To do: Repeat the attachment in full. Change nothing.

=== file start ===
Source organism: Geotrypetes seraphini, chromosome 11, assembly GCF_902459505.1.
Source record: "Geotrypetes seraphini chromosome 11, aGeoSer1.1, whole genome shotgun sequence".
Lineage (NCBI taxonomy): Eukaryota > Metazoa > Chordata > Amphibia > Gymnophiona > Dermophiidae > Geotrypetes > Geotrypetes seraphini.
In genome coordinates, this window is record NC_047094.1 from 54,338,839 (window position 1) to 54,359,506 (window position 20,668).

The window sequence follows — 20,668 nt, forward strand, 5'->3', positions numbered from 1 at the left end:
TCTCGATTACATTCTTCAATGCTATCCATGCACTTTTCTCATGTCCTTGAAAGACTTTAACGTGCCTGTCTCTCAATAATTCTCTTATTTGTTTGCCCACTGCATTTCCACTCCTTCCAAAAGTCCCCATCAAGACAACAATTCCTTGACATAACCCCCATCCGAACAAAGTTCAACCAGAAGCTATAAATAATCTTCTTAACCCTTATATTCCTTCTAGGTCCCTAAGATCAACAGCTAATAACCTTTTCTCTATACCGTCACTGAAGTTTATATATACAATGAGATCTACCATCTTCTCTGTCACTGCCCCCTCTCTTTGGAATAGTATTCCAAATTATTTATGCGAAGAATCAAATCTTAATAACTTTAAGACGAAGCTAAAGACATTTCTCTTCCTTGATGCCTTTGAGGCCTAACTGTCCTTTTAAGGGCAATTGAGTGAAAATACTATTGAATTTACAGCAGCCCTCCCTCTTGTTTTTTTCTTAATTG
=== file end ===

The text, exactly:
Source organism: Geotrypetes seraphini, chromosome 11, assembly GCF_902459505.1.
Source record: "Geotrypetes seraphini chromosome 11, aGeoSer1.1, whole genome shotgun sequence".
Lineage (NCBI taxonomy): Eukaryota > Metazoa > Chordata > Amphibia > Gymnophiona > Dermophiidae > Geotrypetes > Geotrypetes seraphini.
In genome coordinates, this window is record NC_047094.1 from 54,338,839 (window position 1) to 54,359,506 (window position 20,668).

The window sequence follows — 20,668 nt, forward strand, 5'->3', positions numbered from 1 at the left end:
TCTCGATTACATTCTTCAATGCTATCCATGCACTTTTCTCATGTCCTTGAAAGACTTTAACGTGCCTGTCTCTCAATAATTCTCTTATTTGTTTGCCCACTGCATTTCCACTCCTTCCAAAAGTCCCCATCAAGACAACAATTCCTTGACATAACCCCCATCCGAACAAAGTTCAACCAGAAGCTATAAATAATCTTCTTAACCCTTATATTCCTTCTAGGTCCCTAAGATCAACAGCTAATAACCTTTTCTCTATACCGTCACTGAAGTTTATATATACAATGAGATCTACCATCTTCTCTGTCACTGCCCCCTCTCTTTGGAATAGTATTCCAAATTATTTATGCGAAGAATCAAATCTTAATAACTTTAAGACGAAGCTAAAGACATTTCTCTTCCTTGATGCCTTTGAGGCCTAACTGTCCTTTTAAGGGCAATTGAGTGAAAATACTATTGAATTTACAGCAGCCCTCCCTCTTGTTTTTTTCTTAATTG